I always thought eloping was romantic. Or, at least, perfectly practical (and romantic) especially when saddled with feuding in-laws, controlling parents, or judgmental friends. Depending on the location, it is a practical money-saver, too, with weddings typically being enormous, drooling, cash-consuming, beasts. And, if you’re an introvert, eloping ensures you won’t have to spend an evening with people you love but wish would just go home. I don’t know whether it’s adulthood, or marriage, or parenthood or a combination of the three, but I’m not so sure I dig elopements (how is that even a word?) anymore.
I’ll be honest with you because, let’s face it, I am always honest with you (much to everyone’s discomfort I expect) and tell you that suddenly eloping seems somewhat shameful. I saw some of you bristle just then right through my screen. I know. The outrage. I could never expect to understand your situation! And I don’t. I don’t understand it. But I’m not questioning it. I’m not even thinking about it as I wish you congratulations because that’s the only acceptable thing to say when someone marries (or otherwise has a happy event). My approval is certainly not necessary or sought and is, of course, irrelevant to the wonderful happiness you are experiencing. You, dear readers, would never do such a thing, but I have seen people’s curiosity get the better of them to the point where it seemed questioning or expressing shock was the appropriate answer. Congratulations. THAT is the appropriate answer.
All things considered, Debra and I eloped. In our case, we couldn’t imagine how to bring our families together to celebrate what, to them, wasn’t something real. I mean, it’s real. And they are supportive, and have always been except for that one spot of time but now it’s over and done with thank goodness, but to them marriage comes with a certificate and a person of god. As gay individuals in the state of Virginia, we were short on the certificate side which, frankly, rendered the rest of it irrelevant.
Here’s what we did do: we spent months talking about the where, when and how. We ordered 100 creamy roses, we bought rings and clothing, we wrote vows, we dreamed of and ordered a wedding cake, we rented a house on the beach and then, in front of seagulls, exchanged vows barefoot in the sand. There was no certificate, but even our families would have conceded god was present. We called our parents when we cut the cake. We sent announcements from the local post office the next day. It was right for us, just as everyone else’s ceremony (or lack thereof) is right for them.
Since the only appropriate word inward is congratulations, I turn outward to wonder, why elope? Why suddenly show up married having not even told close friends? Why skip the trappings of celebration? Are you afraid someone will talk you out of it? Are you ashamed of your decision? Are you worried there will be judgement? In the social media age, why does your status update elicit so much of this ?!@#!? Does none of that make you question the decision itself? There aren’t hard and fast answers to any of it and, obviously, it’s none of my business. Congratulations!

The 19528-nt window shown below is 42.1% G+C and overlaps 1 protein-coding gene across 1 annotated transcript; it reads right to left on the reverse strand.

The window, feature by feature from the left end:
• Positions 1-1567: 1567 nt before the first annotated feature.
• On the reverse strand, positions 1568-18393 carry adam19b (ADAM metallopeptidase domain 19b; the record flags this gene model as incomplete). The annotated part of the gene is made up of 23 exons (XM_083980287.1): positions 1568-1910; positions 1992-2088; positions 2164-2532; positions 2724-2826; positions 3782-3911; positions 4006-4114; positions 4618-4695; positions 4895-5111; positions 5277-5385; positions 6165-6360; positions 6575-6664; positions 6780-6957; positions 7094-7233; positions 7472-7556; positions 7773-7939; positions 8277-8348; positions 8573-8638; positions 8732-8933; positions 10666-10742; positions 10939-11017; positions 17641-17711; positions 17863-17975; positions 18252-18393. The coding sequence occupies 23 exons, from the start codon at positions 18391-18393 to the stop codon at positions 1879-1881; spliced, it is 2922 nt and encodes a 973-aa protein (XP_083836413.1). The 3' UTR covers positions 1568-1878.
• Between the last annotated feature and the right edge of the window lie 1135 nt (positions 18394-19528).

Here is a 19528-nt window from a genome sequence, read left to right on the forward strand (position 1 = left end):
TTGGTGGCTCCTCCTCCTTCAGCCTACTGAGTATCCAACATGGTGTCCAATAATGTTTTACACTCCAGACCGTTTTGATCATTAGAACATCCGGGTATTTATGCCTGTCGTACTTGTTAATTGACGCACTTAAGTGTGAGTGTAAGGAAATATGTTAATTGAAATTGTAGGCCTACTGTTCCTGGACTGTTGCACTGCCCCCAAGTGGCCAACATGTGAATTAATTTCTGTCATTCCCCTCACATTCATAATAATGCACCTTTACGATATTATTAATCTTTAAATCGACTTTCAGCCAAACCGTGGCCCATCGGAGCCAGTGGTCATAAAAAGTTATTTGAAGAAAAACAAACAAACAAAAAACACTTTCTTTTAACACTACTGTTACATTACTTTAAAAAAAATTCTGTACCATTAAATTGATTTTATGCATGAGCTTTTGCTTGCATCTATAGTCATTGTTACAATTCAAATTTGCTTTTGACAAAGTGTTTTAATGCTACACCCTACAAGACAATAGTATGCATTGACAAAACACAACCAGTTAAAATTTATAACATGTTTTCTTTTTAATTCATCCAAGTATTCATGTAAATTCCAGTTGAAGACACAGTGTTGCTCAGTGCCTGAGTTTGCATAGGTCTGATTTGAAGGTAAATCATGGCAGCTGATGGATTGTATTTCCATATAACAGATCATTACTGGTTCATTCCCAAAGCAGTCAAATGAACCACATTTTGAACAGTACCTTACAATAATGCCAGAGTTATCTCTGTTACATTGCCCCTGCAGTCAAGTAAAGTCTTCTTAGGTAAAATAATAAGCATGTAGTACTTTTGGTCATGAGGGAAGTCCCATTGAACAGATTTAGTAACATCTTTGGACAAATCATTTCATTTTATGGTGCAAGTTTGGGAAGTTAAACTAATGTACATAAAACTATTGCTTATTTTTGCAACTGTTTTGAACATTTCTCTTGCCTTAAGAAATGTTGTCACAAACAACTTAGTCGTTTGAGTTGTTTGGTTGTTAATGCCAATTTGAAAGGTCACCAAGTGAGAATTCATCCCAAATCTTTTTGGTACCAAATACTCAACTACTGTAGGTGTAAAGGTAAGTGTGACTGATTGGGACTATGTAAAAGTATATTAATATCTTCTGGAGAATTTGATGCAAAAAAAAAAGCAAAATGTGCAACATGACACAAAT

I’m thinking a lot about marriage these days, anyway. I’m a little jealous of my gay friends* who head off to be married (in droves, now that there are benefits involved) and I wonder at our decision to stand fast, unmarried, until we can marry in our own state and be recognized equally. Does that protest have power? I waffle somewhat and then am stymied by the details and questions. How is this different than it was in 2005? We can still go to Massachusetts (or a number of closer states) to be married, just as we could then. And it will have no meaning in our own state, just as it did then. Our families still live far away and we would still have to explain that our shiny new certificate means little but confusion in our own state. We’re not so bull-headed as to stay on the other side of the fence if there are real financial benefits to be had from filing together. That remains to be seen and is a decision best suited to our financial manager. Funny, isn’t it, that a man named Rex in Chesapeake, Virginia could tell us to get married and we would.
I’m only going to marry Debra once (more) and I want to be able to do so without a single shadow in my mind. But if Rex says the word and it seems that yes, the benefit is significant, we’ll do another version of eloping. We’ll head to some courthouse, in a state not our own, with our families and friends far away and exchange solitary vows. I’m not digging elopements these days. But congratulations, by god, congratulations.
*You and I (some of us anyway), we have mutual friends (or readerships, if you don’t want to go that far) that went recently to get married. And we are so proud and happy for them. It says more about me than I’ve written here that I think their marriage is a beautiful, perfect, wonderful, totally, deserved, special thing and the only word in my mind is congratulations, inward OR outward.
Also, if you made it this far you probably have plenty to add to the conversation. Whether you plan to share it or not, suffice to say that as always, I’m just having an opinion however uninformed or outrageous it is. Vive la différence.